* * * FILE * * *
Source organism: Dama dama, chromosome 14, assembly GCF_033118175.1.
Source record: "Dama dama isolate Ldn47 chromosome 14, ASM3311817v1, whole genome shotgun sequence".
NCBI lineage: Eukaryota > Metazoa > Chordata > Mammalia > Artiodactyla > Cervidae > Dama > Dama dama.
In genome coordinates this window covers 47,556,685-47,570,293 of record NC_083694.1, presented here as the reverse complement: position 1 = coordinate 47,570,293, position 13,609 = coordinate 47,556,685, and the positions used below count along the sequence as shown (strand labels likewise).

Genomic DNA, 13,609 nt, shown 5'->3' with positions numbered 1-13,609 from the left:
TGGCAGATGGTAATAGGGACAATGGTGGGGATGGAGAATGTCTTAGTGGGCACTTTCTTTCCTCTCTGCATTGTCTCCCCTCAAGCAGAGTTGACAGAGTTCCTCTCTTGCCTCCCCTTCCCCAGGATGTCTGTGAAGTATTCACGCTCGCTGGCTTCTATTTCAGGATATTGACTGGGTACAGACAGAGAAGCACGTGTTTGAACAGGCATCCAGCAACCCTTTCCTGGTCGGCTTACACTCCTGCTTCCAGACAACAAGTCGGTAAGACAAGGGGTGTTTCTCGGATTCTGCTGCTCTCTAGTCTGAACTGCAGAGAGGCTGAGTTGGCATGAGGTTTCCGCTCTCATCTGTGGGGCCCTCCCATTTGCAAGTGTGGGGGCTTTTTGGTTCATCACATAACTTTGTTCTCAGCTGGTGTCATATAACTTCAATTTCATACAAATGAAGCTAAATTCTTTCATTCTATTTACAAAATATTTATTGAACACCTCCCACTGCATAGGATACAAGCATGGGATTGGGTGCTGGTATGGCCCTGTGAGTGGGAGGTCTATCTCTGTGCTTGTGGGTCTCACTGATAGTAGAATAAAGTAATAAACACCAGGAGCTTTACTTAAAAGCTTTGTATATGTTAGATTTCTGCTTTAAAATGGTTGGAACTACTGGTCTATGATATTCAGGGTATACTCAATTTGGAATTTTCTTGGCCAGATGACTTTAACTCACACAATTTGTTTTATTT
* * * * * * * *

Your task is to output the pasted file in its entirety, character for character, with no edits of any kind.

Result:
Source organism: Dama dama, chromosome 14, assembly GCF_033118175.1.
Source record: "Dama dama isolate Ldn47 chromosome 14, ASM3311817v1, whole genome shotgun sequence".
NCBI lineage: Eukaryota > Metazoa > Chordata > Mammalia > Artiodactyla > Cervidae > Dama > Dama dama.
In genome coordinates this window covers 47,556,685-47,570,293 of record NC_083694.1, presented here as the reverse complement: position 1 = coordinate 47,570,293, position 13,609 = coordinate 47,556,685, and the positions used below count along the sequence as shown (strand labels likewise).

Genomic DNA, 13,609 nt, shown 5'->3' with positions numbered 1-13,609 from the left:
TGGCAGATGGTAATAGGGACAATGGTGGGGATGGAGAATGTCTTAGTGGGCACTTTCTTTCCTCTCTGCATTGTCTCCCCTCAAGCAGAGTTGACAGAGTTCCTCTCTTGCCTCCCCTTCCCCAGGATGTCTGTGAAGTATTCACGCTCGCTGGCTTCTATTTCAGGATATTGACTGGGTACAGACAGAGAAGCACGTGTTTGAACAGGCATCCAGCAACCCTTTCCTGGTCGGCTTACACTCCTGCTTCCAGACAACAAGTCGGTAAGACAAGGGGTGTTTCTCGGATTCTGCTGCTCTCTAGTCTGAACTGCAGAGAGGCTGAGTTGGCATGAGGTTTCCGCTCTCATCTGTGGGGCCCTCCCATTTGCAAGTGTGGGGGCTTTTTGGTTCATCACATAACTTTGTTCTCAGCTGGTGTCATATAACTTCAATTTCATACAAATGAAGCTAAATTCTTTCATTCTATTTACAAAATATTTATTGAACACCTCCCACTGCATAGGATACAAGCATGGGATTGGGTGCTGGTATGGCCCTGTGAGTGGGAGGTCTATCTCTGTGCTTGTGGGTCTCACTGATAGTAGAATAAAGTAATAAACACCAGGAGCTTTACTTAAAAGCTTTGTATATGTTAGATTTCTGCTTTAAAATGGTTGGAACTACTGGTCTATGATATTCAGGGTATACTCAATTTGGAATTTTCTTGGCCAGATGACTTTAACTCACACAATTTGTTTTATTT